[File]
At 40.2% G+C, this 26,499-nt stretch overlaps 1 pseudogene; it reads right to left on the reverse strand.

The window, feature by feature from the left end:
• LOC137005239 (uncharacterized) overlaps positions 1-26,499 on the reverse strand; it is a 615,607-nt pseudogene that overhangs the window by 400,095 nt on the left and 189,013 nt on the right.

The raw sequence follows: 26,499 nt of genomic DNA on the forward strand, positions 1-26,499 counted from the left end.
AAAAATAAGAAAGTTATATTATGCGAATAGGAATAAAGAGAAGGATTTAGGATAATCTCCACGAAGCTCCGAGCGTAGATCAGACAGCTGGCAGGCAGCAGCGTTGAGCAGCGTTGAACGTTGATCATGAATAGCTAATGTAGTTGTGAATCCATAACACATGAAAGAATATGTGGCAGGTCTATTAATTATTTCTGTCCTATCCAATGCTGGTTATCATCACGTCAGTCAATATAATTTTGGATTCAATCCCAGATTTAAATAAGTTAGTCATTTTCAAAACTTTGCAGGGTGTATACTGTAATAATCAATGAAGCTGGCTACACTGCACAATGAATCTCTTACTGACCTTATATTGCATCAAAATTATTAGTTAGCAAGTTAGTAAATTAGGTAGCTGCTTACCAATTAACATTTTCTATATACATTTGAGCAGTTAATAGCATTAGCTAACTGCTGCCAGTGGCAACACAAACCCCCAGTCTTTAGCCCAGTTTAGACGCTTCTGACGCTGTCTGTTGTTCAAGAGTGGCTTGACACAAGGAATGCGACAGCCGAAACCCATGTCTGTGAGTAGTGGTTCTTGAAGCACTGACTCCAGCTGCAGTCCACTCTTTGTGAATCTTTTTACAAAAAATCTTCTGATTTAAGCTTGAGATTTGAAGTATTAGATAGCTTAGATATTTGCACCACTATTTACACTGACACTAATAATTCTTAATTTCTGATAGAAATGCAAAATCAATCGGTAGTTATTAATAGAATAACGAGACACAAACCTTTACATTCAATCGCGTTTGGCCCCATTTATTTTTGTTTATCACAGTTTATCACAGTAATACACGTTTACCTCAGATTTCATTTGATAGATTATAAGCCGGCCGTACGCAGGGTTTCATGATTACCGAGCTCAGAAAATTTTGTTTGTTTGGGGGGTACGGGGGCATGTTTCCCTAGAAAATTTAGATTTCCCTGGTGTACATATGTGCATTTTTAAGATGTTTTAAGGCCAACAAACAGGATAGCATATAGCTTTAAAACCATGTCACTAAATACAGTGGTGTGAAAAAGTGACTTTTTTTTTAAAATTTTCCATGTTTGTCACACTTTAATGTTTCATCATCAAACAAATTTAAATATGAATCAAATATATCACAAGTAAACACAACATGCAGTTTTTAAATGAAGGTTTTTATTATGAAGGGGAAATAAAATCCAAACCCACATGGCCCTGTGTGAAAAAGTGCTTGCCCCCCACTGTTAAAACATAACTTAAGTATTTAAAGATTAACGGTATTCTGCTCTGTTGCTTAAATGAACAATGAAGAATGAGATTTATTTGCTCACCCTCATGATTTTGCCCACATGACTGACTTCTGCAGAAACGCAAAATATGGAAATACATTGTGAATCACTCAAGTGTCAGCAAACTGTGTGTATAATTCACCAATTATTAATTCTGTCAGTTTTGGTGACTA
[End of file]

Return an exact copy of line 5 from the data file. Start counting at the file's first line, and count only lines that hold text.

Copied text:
AAAAATAAGAAAGTTATATTATGCGAATAGGAATAAAGAGAAGGATTTAGGATAATCTCCACGAAGCTCCGAGCGTAGATCAGACAGCTGGCAGGCAGCAGCGTTGAGCAGCGTTGAACGTTGATCATGAATAGCTAATGTAGTTGTGAATCCATAACACATGAAAGAATATGTGGCAGGTCTATTAATTATTTCTGTCCTATCCAATGCTGGTTATCATCACGTCAGTCAATATAATTTTGGATTCAATCCCAGATTTAAATAAGTTAGTCATTTTCAAAACTTTGCAGGGTGTATACTGTAATAATCAATGAAGCTGGCTACACTGCACAATGAATCTCTTACTGACCTTATATTGCATCAAAATTATTAGTTAGCAAGTTAGTAAATTAGGTAGCTGCTTACCAATTAACATTTTCTATATACATTTGAGCAGTTAATAGCATTAGCTAACTGCTGCCAGTGGCAACACAAACCCCCAGTCTTTAGCCCAGTTTAGACGCTTCTGACGCTGTCTGTTGTTCAAGAGTGGCTTGACACAAGGAATGCGACAGCCGAAACCCATGTCTGTGAGTAGTGGTTCTTGAAGCACTGACTCCAGCTGCAGTCCACTCTTTGTGAATCTTTTTACAAAAAATCTTCTGATTTAAGCTTGAGATTTGAAGTATTAGATAGCTTAGATATTTGCACCACTATTTACACTGACACTAATAATTCTTAATTTCTGATAGAAATGCAAAATCAATCGGTAGTTATTAATAGAATAACGAGACACAAACCTTTACATTCAATCGCGTTTGGCCCCATTTATTTTTGTTTATCACAGTTTATCACAGTAATACACGTTTACCTCAGATTTCATTTGATAGATTATAAGCCGGCCGTACGCAGGGTTTCATGATTACCGAGCTCAGAAAATTTTGTTTGTTTGGGGGGTACGGGGGCATGTTTCCCTAGAAAATTTAGATTTCCCTGGTGTACATATGTGCATTTTTAAGATGTTTTAAGGCCAACAAACAGGATAGCATATAGCTTTAAAACCATGTCACTAAATACAGTGGTGTGAAAAAGTGACTTTTTTTTTAAAATTTTCCATGTTTGTCACACTTTAATGTTTCATCATCAAACAAATTTAAATATGAATCAAATATATCACAAGTAAACACAACATGCAGTTTTTAAATGAAGGTTTTTATTATGAAGGGGAAATAAAATCCAAACCCACATGGCCCTGTGTGAAAAAGTGCTTGCCCCCCACTGTTAAAACATAACTTAAGTATTTAAAGATTAACGGTATTCTGCTCTGTTGCTTAAATGAACAATGAAGAATGAGATTTATTTGCTCACCCTCATGATTTTGCCCACATGACTGACTTCTGCAGAAACGCAAAATATGGAAATACATTGTGAATCACTCAAGTGTCAGCAAACTGTGTGTATAATTCACCAATTATTAATTCTGTCAGTTTTGGTGACTA